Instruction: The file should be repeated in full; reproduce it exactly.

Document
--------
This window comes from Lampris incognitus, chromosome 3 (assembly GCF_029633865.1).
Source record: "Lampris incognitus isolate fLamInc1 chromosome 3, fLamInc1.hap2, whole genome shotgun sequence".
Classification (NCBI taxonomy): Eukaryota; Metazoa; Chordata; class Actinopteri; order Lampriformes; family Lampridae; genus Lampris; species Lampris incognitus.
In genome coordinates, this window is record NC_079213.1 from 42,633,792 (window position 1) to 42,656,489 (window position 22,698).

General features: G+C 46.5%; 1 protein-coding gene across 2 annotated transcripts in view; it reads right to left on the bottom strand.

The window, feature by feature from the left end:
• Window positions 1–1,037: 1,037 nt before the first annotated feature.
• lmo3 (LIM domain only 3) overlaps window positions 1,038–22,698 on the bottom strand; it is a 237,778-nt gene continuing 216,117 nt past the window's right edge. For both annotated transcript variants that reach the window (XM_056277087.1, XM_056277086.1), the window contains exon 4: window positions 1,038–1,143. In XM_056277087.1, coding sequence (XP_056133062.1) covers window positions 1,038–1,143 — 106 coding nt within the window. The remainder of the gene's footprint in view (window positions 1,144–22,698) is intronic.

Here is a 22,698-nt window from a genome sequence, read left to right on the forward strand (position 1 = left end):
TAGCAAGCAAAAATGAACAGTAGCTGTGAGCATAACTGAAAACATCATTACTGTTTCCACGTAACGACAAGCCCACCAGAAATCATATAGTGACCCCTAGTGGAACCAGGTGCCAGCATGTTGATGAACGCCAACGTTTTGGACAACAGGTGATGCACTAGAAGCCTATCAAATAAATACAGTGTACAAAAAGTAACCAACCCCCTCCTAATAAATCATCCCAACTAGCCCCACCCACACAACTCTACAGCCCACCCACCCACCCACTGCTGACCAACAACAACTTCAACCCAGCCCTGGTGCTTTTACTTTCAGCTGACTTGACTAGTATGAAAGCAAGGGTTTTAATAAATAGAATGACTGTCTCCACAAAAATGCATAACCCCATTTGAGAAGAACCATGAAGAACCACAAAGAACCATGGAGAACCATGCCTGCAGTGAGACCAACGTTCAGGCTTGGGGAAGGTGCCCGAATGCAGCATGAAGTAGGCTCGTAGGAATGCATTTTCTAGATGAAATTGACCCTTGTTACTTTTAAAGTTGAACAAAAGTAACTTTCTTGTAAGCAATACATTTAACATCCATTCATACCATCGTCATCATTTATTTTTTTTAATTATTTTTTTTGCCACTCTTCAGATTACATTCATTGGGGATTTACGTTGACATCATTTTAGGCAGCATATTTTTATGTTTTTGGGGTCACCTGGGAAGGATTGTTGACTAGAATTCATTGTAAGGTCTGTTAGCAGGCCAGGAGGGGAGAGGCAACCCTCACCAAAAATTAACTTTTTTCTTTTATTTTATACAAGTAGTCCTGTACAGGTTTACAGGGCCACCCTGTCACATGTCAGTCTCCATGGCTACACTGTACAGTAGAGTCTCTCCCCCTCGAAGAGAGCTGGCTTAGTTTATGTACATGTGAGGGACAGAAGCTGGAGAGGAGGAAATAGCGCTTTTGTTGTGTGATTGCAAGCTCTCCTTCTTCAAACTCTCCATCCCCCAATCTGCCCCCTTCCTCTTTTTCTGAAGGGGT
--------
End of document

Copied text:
This window comes from Lampris incognitus, chromosome 3 (assembly GCF_029633865.1).
Source record: "Lampris incognitus isolate fLamInc1 chromosome 3, fLamInc1.hap2, whole genome shotgun sequence".
Classification (NCBI taxonomy): Eukaryota; Metazoa; Chordata; class Actinopteri; order Lampriformes; family Lampridae; genus Lampris; species Lampris incognitus.
In genome coordinates, this window is record NC_079213.1 from 42,633,792 (window position 1) to 42,656,489 (window position 22,698).

General features: G+C 46.5%; 1 protein-coding gene across 2 annotated transcripts in view; it reads right to left on the bottom strand.

The window, feature by feature from the left end:
• Window positions 1–1,037: 1,037 nt before the first annotated feature.
• lmo3 (LIM domain only 3) overlaps window positions 1,038–22,698 on the bottom strand; it is a 237,778-nt gene continuing 216,117 nt past the window's right edge. For both annotated transcript variants that reach the window (XM_056277087.1, XM_056277086.1), the window contains exon 4: window positions 1,038–1,143. In XM_056277087.1, coding sequence (XP_056133062.1) covers window positions 1,038–1,143 — 106 coding nt within the window. The remainder of the gene's footprint in view (window positions 1,144–22,698) is intronic.

Here is a 22,698-nt window from a genome sequence, read left to right on the forward strand (position 1 = left end):
TAGCAAGCAAAAATGAACAGTAGCTGTGAGCATAACTGAAAACATCATTACTGTTTCCACGTAACGACAAGCCCACCAGAAATCATATAGTGACCCCTAGTGGAACCAGGTGCCAGCATGTTGATGAACGCCAACGTTTTGGACAACAGGTGATGCACTAGAAGCCTATCAAATAAATACAGTGTACAAAAAGTAACCAACCCCCTCCTAATAAATCATCCCAACTAGCCCCACCCACACAACTCTACAGCCCACCCACCCACCCACTGCTGACCAACAACAACTTCAACCCAGCCCTGGTGCTTTTACTTTCAGCTGACTTGACTAGTATGAAAGCAAGGGTTTTAATAAATAGAATGACTGTCTCCACAAAAATGCATAACCCCATTTGAGAAGAACCATGAAGAACCACAAAGAACCATGGAGAACCATGCCTGCAGTGAGACCAACGTTCAGGCTTGGGGAAGGTGCCCGAATGCAGCATGAAGTAGGCTCGTAGGAATGCATTTTCTAGATGAAATTGACCCTTGTTACTTTTAAAGTTGAACAAAAGTAACTTTCTTGTAAGCAATACATTTAACATCCATTCATACCATCGTCATCATTTATTTTTTTTAATTATTTTTTTTGCCACTCTTCAGATTACATTCATTGGGGATTTACGTTGACATCATTTTAGGCAGCATATTTTTATGTTTTTGGGGTCACCTGGGAAGGATTGTTGACTAGAATTCATTGTAAGGTCTGTTAGCAGGCCAGGAGGGGAGAGGCAACCCTCACCAAAAATTAACTTTTTTCTTTTATTTTATACAAGTAGTCCTGTACAGGTTTACAGGGCCACCCTGTCACATGTCAGTCTCCATGGCTACACTGTACAGTAGAGTCTCTCCCCCTCGAAGAGAGCTGGCTTAGTTTATGTACATGTGAGGGACAGAAGCTGGAGAGGAGGAAATAGCGCTTTTGTTGTGTGATTGCAAGCTCTCCTTCTTCAAACTCTCCATCCCCCAATCTGCCCCCTTCCTCTTTTTCTGAAGGGGT